This report by The Canadian Press was first published Dec. 11, 2020.

Anita Balakrishnan, The Canadian Press

Get local stories you won't find anywhere else right to your inbox.
Sign up here

Just Posted

From left are Campbell River Food Bank volunteers Darlane Davis, Pat Carville and Donnie Earles. Photo by Marc Kitteringham, Campbell River Mirror.
Keeping food out of the landfill just might save the planet

Food waste is a large contributor to greenhouse gas emissions, and it doesn’t have to be

B.C. Finance Minister Selina Robinson outlines the province’s three-year budget in Victoria, April 20, 2021. (B.C. government video)
B.C. deficit to grow by $19 billion for COVID-19 recovery spending

Pandemic-year deficit $5 billion lower than forecast

(File photo)
Campbell River’s sewer system is at capacity for southernmost residents

City says no more homes can be hooked into the sewer system at the south end at this point

Police executed a search warrant at the Devils Army Clubhouse on Petersen road in Campbell River on August 10, 2017.
Murder trial into 2016 Campbell River killing underway in Victoria

Ricky Alexander is charged with the first-degree murder of John Dillon Brown

A wildfire has started near Gold River, and B.C. Wildfire Service crews are on scene. Photo courtesy Coastal Fire Centre
Wildfire burning in remote area near Gold River

Coastal Fire Centre investigating cause, but confirms it is human-caused

A lone traveler enters the Calgary Airport in Calgary, Alta., Monday, Feb. 22, 2021. THE CANADIAN PRESS/Jeff McIntosh
VIDEO: Trudeau defends Canada’s travel restrictions as effective but open to doing more

Trudeau said quarantine hotels for international air travellers will continue until at least May 21

B.C. Finance Minister Selina Robinson leaves the assembly with Premier John Horgan after the budget speech Tuesday, April 20, 2021. THE CANADIAN PRESS/Chad Hipolito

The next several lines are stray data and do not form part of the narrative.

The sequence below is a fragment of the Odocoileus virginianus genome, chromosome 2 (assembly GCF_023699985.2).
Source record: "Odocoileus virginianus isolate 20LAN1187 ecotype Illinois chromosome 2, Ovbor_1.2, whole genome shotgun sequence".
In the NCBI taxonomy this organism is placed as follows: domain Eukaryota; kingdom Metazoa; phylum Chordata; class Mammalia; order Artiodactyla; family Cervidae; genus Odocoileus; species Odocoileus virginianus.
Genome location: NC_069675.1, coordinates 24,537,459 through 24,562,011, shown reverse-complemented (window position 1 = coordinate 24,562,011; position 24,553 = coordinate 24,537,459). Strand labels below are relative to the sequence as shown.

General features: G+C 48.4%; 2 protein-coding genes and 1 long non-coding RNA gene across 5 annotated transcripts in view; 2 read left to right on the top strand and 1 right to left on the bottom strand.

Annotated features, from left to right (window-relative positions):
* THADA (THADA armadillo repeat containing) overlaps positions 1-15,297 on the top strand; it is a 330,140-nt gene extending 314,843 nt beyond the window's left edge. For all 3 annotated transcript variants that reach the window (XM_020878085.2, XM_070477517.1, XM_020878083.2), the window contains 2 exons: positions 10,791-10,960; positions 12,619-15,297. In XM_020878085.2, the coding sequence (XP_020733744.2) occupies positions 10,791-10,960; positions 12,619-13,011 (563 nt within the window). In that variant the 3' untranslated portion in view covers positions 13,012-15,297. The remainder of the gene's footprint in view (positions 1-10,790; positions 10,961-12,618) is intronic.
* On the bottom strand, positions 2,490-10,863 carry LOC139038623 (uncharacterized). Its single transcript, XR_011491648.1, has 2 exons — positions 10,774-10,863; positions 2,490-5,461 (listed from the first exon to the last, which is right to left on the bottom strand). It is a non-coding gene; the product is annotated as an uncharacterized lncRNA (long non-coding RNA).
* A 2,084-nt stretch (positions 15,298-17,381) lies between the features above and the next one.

Paid sick leave for ‘hard-hit’ workers left out of provincial budget: BCGEU

‘For recovery to be equitable it requires supports for workers, not just business,’ says union president Laird Cronk

A large crowd protested against COVID-19 measures at Sunset Beach in Vancouver on Tuesday, April 20, 2021. (Snapchat)
VIDEO: Large, police-patrolled crowds gather at Vancouver beach for COVID protests

Vancouver police said they patrolled the area and monitored all gatherings

In this image from video, former Minneapolis police Officer Derek Chauvin, center, is taken into custody as his attorney, Eric Nelson, left, looks on, after the verdicts were read at Chauvin’s trial for the 2020 death of George Floyd, Tuesday, April 20, 2021, at the Hennepin County Courthouse in Minneapolis, Minn. THE CANADIAN PRESS/Court TV via AP, Pool
George Floyd’s death was ‘wake-up call’ about systemic racism: Trudeau

Derek Chauvin was found guilty Tuesday on all three charges against him

A total of 10 flight exposures have affected the Victoria International Airport in April so far, making it the highest monthly total since the start of the pandemic. (Black Press Media file photo)
Victoria hits record-breaking number of monthly COVID-19 flight exposures

As of April 21, 10 flight exposures reported for the month

Former University of Victoria rowing coach Barney Williams is photographed in the stands during the Greater Victoria Invitational at CARSA Performance Gym at the University of Victoria in Victoria, B.C., on Friday, November 29, 2019. THE CANADIAN PRESS/Chad Hipolito
Rowing Canada sanctions former head coach of B.C. varsity women’s team

Suspension of Barney Williams would be reversed if he complies with certain terms

A man pauses at a coffin after carrying it during a memorial march to remember victims of overdose deaths in Vancouver. THE CANADIAN PRESS/Darryl Dyck
B.C. announces historic half-billion-dollar funding for overdose crisis, mental health

Of it, $152 million will be used to address the opioid crisis and see the creation of 195 new substance use treatment beds

Most Read